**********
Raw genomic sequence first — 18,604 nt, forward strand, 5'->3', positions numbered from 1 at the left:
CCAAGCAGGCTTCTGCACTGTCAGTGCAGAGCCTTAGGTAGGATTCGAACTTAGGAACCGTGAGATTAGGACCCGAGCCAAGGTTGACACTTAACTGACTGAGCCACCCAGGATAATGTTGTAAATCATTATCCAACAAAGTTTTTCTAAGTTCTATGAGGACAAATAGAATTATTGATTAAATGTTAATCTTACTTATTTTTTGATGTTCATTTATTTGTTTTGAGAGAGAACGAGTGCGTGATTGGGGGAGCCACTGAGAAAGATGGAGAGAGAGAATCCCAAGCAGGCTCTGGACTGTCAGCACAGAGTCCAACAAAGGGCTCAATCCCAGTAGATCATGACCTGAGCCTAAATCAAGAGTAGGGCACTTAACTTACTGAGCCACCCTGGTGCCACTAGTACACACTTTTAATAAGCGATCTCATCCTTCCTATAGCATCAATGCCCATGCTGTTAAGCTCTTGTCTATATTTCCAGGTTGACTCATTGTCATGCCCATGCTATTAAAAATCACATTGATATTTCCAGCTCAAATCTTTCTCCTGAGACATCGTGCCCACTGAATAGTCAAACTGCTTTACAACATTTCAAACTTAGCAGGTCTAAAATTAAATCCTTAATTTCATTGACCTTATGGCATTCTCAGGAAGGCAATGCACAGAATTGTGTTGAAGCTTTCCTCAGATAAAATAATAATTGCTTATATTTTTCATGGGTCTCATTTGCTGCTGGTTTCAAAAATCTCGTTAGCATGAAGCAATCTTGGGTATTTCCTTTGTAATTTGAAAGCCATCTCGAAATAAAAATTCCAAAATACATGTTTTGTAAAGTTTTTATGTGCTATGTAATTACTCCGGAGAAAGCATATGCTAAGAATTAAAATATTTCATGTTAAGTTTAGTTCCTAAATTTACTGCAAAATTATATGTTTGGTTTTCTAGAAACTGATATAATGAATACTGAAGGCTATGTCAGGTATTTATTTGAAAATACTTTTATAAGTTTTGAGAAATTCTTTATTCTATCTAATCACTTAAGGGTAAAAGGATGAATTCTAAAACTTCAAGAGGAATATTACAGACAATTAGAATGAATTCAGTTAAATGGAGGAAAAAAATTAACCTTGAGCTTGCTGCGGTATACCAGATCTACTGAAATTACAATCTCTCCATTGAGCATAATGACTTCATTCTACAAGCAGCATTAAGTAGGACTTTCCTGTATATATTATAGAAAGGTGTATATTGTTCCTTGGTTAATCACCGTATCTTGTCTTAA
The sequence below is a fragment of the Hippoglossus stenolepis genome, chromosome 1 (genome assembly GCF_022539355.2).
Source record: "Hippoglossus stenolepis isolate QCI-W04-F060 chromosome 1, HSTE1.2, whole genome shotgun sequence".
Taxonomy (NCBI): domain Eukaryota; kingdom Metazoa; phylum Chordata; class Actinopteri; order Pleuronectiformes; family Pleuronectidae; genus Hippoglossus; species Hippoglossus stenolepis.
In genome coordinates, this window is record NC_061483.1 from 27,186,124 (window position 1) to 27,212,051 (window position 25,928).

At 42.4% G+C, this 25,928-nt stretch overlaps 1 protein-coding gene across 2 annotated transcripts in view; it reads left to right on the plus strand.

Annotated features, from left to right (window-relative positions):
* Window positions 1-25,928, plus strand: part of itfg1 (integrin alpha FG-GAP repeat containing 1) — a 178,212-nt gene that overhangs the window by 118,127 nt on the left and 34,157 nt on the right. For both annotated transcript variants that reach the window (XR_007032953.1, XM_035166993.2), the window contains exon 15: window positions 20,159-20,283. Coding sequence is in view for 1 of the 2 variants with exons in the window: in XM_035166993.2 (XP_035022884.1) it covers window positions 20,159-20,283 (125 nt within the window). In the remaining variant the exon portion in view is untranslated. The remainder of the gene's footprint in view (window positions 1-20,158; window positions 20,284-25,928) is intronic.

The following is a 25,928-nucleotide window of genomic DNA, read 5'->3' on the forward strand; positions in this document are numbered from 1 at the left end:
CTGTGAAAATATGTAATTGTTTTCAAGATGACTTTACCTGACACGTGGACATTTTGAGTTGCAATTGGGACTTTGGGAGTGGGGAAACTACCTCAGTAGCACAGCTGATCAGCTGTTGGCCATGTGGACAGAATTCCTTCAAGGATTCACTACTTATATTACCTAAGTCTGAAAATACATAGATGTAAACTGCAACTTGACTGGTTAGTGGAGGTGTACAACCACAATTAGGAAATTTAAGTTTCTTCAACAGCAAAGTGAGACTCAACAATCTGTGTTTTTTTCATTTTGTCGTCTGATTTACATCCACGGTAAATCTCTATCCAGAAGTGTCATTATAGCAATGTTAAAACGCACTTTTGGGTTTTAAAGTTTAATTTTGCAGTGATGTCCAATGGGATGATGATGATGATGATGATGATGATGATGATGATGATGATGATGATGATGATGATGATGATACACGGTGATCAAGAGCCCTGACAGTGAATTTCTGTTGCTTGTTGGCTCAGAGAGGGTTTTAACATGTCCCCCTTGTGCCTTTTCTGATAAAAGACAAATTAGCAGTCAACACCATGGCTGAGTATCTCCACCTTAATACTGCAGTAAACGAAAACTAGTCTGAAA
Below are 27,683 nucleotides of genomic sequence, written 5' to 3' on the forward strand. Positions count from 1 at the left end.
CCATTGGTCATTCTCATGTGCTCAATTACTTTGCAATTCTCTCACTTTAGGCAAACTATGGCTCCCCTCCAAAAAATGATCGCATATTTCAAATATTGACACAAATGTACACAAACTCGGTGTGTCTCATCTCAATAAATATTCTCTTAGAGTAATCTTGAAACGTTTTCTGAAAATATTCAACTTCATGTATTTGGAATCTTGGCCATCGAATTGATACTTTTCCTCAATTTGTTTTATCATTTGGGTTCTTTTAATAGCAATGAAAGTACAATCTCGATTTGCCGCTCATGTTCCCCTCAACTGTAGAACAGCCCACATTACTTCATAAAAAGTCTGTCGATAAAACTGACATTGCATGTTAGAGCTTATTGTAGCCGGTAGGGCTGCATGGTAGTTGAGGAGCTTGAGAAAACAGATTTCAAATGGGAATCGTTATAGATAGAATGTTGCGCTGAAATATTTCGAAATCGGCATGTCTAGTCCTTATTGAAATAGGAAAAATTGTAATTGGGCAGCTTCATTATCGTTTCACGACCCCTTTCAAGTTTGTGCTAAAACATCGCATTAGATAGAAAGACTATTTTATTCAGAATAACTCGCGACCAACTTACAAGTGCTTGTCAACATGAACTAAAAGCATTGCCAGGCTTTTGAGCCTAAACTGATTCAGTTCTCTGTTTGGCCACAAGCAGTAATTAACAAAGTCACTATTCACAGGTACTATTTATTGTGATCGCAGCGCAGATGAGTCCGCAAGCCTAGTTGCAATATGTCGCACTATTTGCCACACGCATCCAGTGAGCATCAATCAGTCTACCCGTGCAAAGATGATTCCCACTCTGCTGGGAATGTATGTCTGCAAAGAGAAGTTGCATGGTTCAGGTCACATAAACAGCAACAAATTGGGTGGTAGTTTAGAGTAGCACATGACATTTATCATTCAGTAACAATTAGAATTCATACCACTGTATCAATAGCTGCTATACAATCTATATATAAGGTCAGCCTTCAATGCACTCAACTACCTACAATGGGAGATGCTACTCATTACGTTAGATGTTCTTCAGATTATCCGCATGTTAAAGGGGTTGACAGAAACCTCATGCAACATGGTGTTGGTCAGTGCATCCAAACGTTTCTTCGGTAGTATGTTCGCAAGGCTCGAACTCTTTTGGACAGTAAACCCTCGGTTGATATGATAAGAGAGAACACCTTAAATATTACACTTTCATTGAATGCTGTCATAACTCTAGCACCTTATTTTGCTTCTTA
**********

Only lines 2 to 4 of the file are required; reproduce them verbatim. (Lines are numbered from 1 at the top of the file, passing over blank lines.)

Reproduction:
CCAAGCAGGCTTCTGCACTGTCAGTGCAGAGCCTTAGGTAGGATTCGAACTTAGGAACCGTGAGATTAGGACCCGAGCCAAGGTTGACACTTAACTGACTGAGCCACCCAGGATAATGTTGTAAATCATTATCCAACAAAGTTTTTCTAAGTTCTATGAGGACAAATAGAATTATTGATTAAATGTTAATCTTACTTATTTTTTGATGTTCATTTATTTGTTTTGAGAGAGAACGAGTGCGTGATTGGGGGAGCCACTGAGAAAGATGGAGAGAGAGAATCCCAAGCAGGCTCTGGACTGTCAGCACAGAGTCCAACAAAGGGCTCAATCCCAGTAGATCATGACCTGAGCCTAAATCAAGAGTAGGGCACTTAACTTACTGAGCCACCCTGGTGCCACTAGTACACACTTTTAATAAGCGATCTCATCCTTCCTATAGCATCAATGCCCATGCTGTTAAGCTCTTGTCTATATTTCCAGGTTGACTCATTGTCATGCCCATGCTATTAAAAATCACATTGATATTTCCAGCTCAAATCTTTCTCCTGAGACATCGTGCCCACTGAATAGTCAAACTGCTTTACAACATTTCAAACTTAGCAGGTCTAAAATTAAATCCTTAATTTCATTGACCTTATGGCATTCTCAGGAAGGCAATGCACAGAATTGTGTTGAAGCTTTCCTCAGATAAAATAATAATTGCTTATATTTTTCATGGGTCTCATTTGCTGCTGGTTTCAAAAATCTCGTTAGCATGAAGCAATCTTGGGTATTTCCTTTGTAATTTGAAAGCCATCTCGAAATAAAAATTCCAAAATACATGTTTTGTAAAGTTTTTATGTGCTATGTAATTACTCCGGAGAAAGCATATGCTAAGAATTAAAATATTTCATGTTAAGTTTAGTTCCTAAATTTACTGCAAAATTATATGTTTGGTTTTCTAGAAACTGATATAATGAATACTGAAGGCTATGTCAGGTATTTATTTGAAAATACTTTTATAAGTTTTGAGAAATTCTTTATTCTATCTAATCACTTAAGGGTAAAAGGATGAATTCTAAAACTTCAAGAGGAATATTACAGACAATTAGAATGAATTCAGTTAAATGGAGGAAAAAAATTAACCTTGAGCTTGCTGCGGTATACCAGATCTACTGAAATTACAATCTCTCCATTGAGCATAATGACTTCATTCTACAAGCAGCATTAAGTAGGACTTTCCTGTATATATTATAGAAAGGTGTATATTGTTCCTTGGTTAATCACCGTATCTTGTCTTAA
The sequence below is a fragment of the Hippoglossus stenolepis genome, chromosome 1 (genome assembly GCF_022539355.2).
Source record: "Hippoglossus stenolepis isolate QCI-W04-F060 chromosome 1, HSTE1.2, whole genome shotgun sequence".